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Chemotherapy FAQs

Where to go for treatment?

Inpatients: Check in at the hospital's front desk, where you will be directed to the 5th floor, which houses the Oncology Department.

Outpatients: Check in at the hospital’s emergency entrance and let them know you are here for infusion.

What should I bring during my treatment?

Inpatients: We suggest you bring comfortable bedclothes, including a robe, pajamas or nightgown, and slippers. You might wish to bring in your own books or magazines for entertainment, and personal pillows for your comfort. The most important item to bring is a list of your medications and nutritional supplements. Be sure to include the correct name, dosage and frequency. Please include any over-the- counter medications and herbs you take as well.

Outpatients: Unless told otherwise, you will normally be seated in a chair for your chemotherapy. Wear comfortable, non-binding clothing and bring in your own books, magazines, or even a laptop, personal music player and earphones to entertain yourself. We do offer free guest Wi-Fi. You may invite an adult loved one to stay with you and talk quietly during your treatment. Ask your nurse about the best clothes to wear for the treatments.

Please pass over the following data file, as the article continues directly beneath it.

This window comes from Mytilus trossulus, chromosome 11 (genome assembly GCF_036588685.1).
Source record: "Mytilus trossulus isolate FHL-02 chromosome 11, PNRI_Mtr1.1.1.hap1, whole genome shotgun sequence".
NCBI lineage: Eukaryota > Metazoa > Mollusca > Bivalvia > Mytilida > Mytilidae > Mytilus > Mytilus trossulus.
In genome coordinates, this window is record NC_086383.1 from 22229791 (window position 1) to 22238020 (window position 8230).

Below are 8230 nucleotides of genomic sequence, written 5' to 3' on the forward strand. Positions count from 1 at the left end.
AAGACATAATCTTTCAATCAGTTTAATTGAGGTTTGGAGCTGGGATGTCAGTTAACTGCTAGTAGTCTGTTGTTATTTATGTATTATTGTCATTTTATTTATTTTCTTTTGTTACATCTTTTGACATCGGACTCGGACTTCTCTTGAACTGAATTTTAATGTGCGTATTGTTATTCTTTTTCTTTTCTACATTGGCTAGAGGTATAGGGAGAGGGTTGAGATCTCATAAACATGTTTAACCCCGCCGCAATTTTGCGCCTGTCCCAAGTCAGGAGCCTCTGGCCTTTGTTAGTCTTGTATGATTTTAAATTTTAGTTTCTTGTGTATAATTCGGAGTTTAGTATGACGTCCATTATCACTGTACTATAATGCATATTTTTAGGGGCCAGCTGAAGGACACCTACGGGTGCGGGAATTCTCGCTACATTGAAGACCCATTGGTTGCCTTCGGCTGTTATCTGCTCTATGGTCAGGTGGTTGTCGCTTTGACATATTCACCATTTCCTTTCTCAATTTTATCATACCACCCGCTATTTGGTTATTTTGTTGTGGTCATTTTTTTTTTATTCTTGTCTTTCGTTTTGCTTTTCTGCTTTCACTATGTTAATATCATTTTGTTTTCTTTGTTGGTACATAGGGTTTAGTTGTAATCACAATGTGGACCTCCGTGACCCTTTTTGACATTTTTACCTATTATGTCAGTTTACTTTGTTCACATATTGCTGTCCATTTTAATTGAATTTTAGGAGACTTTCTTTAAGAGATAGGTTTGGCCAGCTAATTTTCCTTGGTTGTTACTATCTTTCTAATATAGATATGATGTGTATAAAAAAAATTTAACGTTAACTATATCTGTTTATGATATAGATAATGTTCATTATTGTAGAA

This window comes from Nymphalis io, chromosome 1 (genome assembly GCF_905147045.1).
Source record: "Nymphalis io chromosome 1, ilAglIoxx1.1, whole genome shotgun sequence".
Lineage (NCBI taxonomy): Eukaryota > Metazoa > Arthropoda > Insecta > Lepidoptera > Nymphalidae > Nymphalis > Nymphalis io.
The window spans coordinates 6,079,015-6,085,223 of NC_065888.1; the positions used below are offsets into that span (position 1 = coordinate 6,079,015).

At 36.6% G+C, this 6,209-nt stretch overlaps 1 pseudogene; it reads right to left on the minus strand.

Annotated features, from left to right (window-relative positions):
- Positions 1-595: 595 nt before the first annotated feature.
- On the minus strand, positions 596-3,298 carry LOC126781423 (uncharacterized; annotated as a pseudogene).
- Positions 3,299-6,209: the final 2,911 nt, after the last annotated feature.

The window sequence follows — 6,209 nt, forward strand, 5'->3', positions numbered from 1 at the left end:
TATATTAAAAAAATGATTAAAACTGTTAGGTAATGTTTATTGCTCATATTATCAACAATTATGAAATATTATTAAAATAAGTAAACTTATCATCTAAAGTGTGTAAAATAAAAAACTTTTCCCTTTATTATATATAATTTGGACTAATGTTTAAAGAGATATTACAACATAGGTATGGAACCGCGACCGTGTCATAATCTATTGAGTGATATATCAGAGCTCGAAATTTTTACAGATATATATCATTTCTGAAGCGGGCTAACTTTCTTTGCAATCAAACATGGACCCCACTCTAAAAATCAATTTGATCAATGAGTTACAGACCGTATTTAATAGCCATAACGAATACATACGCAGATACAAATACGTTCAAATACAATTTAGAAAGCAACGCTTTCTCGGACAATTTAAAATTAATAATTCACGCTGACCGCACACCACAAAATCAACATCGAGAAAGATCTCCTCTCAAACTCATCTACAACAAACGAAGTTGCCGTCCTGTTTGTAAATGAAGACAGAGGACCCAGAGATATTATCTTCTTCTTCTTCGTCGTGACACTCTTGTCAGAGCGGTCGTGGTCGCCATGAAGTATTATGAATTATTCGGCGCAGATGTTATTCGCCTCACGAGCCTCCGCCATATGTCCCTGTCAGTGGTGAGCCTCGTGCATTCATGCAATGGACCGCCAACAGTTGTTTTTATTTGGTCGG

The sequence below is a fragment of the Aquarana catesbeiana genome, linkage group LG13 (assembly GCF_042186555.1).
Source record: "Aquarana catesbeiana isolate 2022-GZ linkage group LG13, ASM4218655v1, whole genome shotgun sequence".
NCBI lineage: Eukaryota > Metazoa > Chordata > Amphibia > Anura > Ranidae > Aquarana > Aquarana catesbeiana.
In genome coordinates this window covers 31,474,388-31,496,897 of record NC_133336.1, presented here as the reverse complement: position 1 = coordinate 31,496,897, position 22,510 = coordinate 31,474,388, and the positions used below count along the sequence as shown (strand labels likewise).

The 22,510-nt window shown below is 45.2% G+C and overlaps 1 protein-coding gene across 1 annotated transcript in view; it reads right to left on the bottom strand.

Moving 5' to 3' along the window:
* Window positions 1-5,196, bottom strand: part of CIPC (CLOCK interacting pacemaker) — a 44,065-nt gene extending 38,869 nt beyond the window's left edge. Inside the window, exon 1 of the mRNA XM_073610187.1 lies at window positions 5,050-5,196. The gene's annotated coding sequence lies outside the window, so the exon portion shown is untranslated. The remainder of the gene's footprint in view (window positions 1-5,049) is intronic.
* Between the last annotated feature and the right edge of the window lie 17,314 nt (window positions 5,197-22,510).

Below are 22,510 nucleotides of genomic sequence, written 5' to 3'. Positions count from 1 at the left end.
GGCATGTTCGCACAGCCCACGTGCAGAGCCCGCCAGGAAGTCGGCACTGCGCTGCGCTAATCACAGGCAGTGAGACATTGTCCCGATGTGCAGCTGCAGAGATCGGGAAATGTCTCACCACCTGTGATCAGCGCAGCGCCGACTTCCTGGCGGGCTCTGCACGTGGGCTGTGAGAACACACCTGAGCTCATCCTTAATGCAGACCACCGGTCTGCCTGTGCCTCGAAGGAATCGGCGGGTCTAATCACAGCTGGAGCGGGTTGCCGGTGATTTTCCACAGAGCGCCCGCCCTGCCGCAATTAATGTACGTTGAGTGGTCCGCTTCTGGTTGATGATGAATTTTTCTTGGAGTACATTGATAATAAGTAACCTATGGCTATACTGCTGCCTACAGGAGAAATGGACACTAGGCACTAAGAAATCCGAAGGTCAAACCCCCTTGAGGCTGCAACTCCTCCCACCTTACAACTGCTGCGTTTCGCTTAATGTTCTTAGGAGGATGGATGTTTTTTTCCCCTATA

Will I become nauseated from chemotherapy?

Some, but not all, chemotherapy agents may cause nausea and vomiting if you do not take any preventive measures. Your healthcare team knows which agents are likely to cause nausea and vomiting, and you may be prescribed additional anti-nausea medications to take before, during, or after a chemotherapy treatment to help minimize this side effect. We also give patients “Angel Mints” that help to calm nausea.

Will I lose my hair with chemotherapy?

Some treatments may cause loss of hair while you are taking them, not only on your head, but also in other areas of your body. Generally your hair will grow back after treatment. Your doctor knows which treatments are likely to cause hair loss. Hats and scarves are on hand free of charge if you desire. We also provide you a wig catalog as a resource.

Why do I have to take chemotherapy over multiple courses?

Chemotherapy is usually delivered systemically, so that both your healthy and cancerous tissues are exposed to the drug. Chemotherapy can be used this way because cancer cells are more vulnerable to treatment than healthy cells. However, your body’s healthy tissues need time to recover their strength. Typically, you will receive an initial course of treatment, which will let the doctor know if the agent is effective against your cancer. After this, depending on your overall health, you will receive additional courses necessary to destroy any remaining cancer cells in your body.